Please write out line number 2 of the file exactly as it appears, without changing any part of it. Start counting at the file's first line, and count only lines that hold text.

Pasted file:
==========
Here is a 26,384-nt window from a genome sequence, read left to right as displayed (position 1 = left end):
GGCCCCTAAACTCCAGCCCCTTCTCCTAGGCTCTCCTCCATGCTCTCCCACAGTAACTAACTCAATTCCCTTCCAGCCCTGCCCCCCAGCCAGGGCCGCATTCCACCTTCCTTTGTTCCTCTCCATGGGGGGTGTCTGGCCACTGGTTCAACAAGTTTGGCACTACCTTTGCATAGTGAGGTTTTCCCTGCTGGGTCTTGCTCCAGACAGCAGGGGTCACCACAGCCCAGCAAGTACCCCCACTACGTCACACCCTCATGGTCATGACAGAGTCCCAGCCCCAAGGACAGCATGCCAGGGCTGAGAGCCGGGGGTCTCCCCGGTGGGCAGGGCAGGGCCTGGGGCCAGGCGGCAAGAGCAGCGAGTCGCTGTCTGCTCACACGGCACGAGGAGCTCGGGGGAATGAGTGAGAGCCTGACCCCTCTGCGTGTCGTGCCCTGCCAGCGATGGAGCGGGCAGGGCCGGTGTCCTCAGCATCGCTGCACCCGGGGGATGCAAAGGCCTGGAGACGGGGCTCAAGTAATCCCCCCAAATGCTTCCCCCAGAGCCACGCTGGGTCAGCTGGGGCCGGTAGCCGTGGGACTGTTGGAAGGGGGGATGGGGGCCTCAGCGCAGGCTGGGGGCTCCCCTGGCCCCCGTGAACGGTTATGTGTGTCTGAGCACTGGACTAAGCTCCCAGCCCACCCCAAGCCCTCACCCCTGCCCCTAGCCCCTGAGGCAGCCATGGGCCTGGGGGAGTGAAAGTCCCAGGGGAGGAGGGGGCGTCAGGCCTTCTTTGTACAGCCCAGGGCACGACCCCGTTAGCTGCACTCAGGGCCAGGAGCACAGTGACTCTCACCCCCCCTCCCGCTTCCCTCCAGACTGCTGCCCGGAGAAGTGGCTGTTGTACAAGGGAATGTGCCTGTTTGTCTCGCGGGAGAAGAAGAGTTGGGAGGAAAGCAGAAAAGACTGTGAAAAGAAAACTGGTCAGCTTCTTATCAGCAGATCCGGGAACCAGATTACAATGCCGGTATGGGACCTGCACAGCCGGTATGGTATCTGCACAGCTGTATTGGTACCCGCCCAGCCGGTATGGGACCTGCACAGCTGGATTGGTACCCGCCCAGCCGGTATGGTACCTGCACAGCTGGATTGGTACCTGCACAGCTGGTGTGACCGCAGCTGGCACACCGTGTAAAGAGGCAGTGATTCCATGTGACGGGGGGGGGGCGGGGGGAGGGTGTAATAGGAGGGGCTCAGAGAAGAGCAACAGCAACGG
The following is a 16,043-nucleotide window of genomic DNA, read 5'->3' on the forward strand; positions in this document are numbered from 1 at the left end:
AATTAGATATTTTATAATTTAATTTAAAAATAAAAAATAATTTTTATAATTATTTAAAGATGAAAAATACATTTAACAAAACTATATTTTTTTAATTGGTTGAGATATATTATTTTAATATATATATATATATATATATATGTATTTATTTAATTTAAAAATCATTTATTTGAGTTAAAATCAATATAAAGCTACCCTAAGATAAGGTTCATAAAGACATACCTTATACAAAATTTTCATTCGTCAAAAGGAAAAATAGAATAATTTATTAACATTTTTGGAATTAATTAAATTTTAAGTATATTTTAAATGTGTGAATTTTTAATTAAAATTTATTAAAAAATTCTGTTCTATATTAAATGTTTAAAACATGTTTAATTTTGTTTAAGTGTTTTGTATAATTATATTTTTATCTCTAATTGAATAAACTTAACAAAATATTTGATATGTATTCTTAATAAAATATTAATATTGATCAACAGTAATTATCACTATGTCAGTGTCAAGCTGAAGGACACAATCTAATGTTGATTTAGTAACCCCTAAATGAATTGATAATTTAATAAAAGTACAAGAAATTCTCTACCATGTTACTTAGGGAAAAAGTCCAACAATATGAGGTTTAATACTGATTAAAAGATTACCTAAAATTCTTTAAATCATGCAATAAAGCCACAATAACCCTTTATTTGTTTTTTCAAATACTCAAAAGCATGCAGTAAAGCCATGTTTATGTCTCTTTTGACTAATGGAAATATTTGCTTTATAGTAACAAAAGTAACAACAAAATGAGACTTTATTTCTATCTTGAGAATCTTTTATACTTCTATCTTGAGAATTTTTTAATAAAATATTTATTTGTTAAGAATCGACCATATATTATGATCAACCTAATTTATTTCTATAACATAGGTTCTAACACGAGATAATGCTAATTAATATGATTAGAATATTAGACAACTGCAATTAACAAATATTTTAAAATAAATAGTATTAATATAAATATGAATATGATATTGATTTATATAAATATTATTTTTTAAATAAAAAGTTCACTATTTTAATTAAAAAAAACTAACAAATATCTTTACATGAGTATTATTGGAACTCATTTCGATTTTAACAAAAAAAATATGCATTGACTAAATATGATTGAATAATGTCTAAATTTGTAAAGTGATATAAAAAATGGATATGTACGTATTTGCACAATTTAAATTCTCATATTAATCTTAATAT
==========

GGCCCCTAAACTCCAGCCCCTTCTCCTAGGCTCTCCTCCATGCTCTCCCACAGTAACTAACTCAATTCCCTTCCAGCCCTGCCCCCCAGCCAGGGCCGCATTCCACCTTCCTTTGTTCCTCTCCATGGGGGGTGTCTGGCCACTGGTTCAACAAGTTTGGCACTACCTTTGCATAGTGAGGTTTTCCCTGCTGGGTCTTGCTCCAGACAGCAGGGGTCACCACAGCCCAGCAAGTACCCCCACTACGTCACACCCTCATGGTCATGACAGAGTCCCAGCCCCAAGGACAGCATGCCAGGGCTGAGAGCCGGGGGTCTCCCCGGTGGGCAGGGCAGGGCCTGGGGCCAGGCGGCAAGAGCAGCGAGTCGCTGTCTGCTCACACGGCACGAGGAGCTCGGGGGAATGAGTGAGAGCCTGACCCCTCTGCGTGTCGTGCCCTGCCAGCGATGGAGCGGGCAGGGCCGGTGTCCTCAGCATCGCTGCACCCGGGGGATGCAAAGGCCTGGAGACGGGGCTCAAGTAATCCCCCCAAATGCTTCCCCCAGAGCCACGCTGGGTCAGCTGGGGCCGGTAGCCGTGGGACTGTTGGAAGGGGGGATGGGGGCCTCAGCGCAGGCTGGGGGCTCCCCTGGCCCCCGTGAACGGTTATGTGTGTCTGAGCACTGGACTAAGCTCCCAGCCCACCCCAAGCCCTCACCCCTGCCCCTAGCCCCTGAGGCAGCCATGGGCCTGGGGGAGTGAAAGTCCCAGGGGAGGAGGGGGCGTCAGGCCTTCTTTGTACAGCCCAGGGCACGACCCCGTTAGCTGCACTCAGGGCCAGGAGCACAGTGACTCTCACCCCCCCTCCCGCTTCCCTCCAGACTGCTGCCCGGAGAAGTGGCTGTTGTACAAGGGAATGTGCCTGTTTGTCTCGCGGGAGAAGAAGAGTTGGGAGGAAAGCAGAAAAGACTGTGAAAAGAAAACTGGTCAGCTTCTTATCAGCAGATCCGGGAACCAGATTACAATGCCGGTATGGGACCTGCACAGCCGGTATGGTATCTGCACAGCTGTATTGGTACCCGCCCAGCCGGTATGGGACCTGCACAGCTGGATTGGTACCCGCCCAGCCGGTATGGTACCTGCACAGCTGGATTGGTACCTGCACAGCTGGTGTGACCGCAGCTGGCACACCGTGTAAAGAGGCAGTGATTCCATGTGACGGGGGGGGGGCGGGGGGAGGGTGTAATAGGAGGGGCTCAGAGAAGAGCAACAGCAACGG